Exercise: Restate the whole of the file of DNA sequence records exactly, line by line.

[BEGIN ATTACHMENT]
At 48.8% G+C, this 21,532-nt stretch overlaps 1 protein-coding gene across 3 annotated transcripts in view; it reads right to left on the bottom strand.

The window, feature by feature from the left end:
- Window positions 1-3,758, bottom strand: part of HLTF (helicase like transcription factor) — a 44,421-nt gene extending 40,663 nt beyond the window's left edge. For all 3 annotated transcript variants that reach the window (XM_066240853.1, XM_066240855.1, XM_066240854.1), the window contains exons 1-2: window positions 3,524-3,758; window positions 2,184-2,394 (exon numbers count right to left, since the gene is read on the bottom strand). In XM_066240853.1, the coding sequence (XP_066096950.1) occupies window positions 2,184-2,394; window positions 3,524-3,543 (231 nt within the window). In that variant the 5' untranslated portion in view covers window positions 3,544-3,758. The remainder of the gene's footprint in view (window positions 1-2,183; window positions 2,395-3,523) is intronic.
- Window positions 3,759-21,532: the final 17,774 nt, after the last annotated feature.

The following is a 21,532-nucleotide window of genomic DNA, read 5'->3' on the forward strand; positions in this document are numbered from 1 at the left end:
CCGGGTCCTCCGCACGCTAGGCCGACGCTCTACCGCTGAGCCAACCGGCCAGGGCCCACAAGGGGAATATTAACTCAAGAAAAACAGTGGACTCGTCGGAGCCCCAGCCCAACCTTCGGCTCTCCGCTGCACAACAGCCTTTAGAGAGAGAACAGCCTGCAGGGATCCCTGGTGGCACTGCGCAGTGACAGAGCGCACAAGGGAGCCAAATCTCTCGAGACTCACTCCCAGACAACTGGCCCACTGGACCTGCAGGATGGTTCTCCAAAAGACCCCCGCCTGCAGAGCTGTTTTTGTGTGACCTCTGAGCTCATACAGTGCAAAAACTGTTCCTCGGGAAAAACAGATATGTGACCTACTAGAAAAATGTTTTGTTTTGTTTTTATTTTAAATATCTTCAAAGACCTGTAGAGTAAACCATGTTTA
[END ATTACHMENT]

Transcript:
At 48.8% G+C, this 21,532-nt stretch overlaps 1 protein-coding gene across 3 annotated transcripts in view; it reads right to left on the bottom strand.

The window, feature by feature from the left end:
- Window positions 1-3,758, bottom strand: part of HLTF (helicase like transcription factor) — a 44,421-nt gene extending 40,663 nt beyond the window's left edge. For all 3 annotated transcript variants that reach the window (XM_066240853.1, XM_066240855.1, XM_066240854.1), the window contains exons 1-2: window positions 3,524-3,758; window positions 2,184-2,394 (exon numbers count right to left, since the gene is read on the bottom strand). In XM_066240853.1, the coding sequence (XP_066096950.1) occupies window positions 2,184-2,394; window positions 3,524-3,543 (231 nt within the window). In that variant the 5' untranslated portion in view covers window positions 3,544-3,758. The remainder of the gene's footprint in view (window positions 1-2,183; window positions 2,395-3,523) is intronic.
- Window positions 3,759-21,532: the final 17,774 nt, after the last annotated feature.

The following is a 21,532-nucleotide window of genomic DNA, read 5'->3' on the forward strand; positions in this document are numbered from 1 at the left end:
CCGGGTCCTCCGCACGCTAGGCCGACGCTCTACCGCTGAGCCAACCGGCCAGGGCCCACAAGGGGAATATTAACTCAAGAAAAACAGTGGACTCGTCGGAGCCCCAGCCCAACCTTCGGCTCTCCGCTGCACAACAGCCTTTAGAGAGAGAACAGCCTGCAGGGATCCCTGGTGGCACTGCGCAGTGACAGAGCGCACAAGGGAGCCAAATCTCTCGAGACTCACTCCCAGACAACTGGCCCACTGGACCTGCAGGATGGTTCTCCAAAAGACCCCCGCCTGCAGAGCTGTTTTTGTGTGACCTCTGAGCTCATACAGTGCAAAAACTGTTCCTCGGGAAAAACAGATATGTGACCTACTAGAAAAATGTTTTGTTTTGTTTTTATTTTAAATATCTTCAAAGACCTGTAGAGTAAACCATGTTTA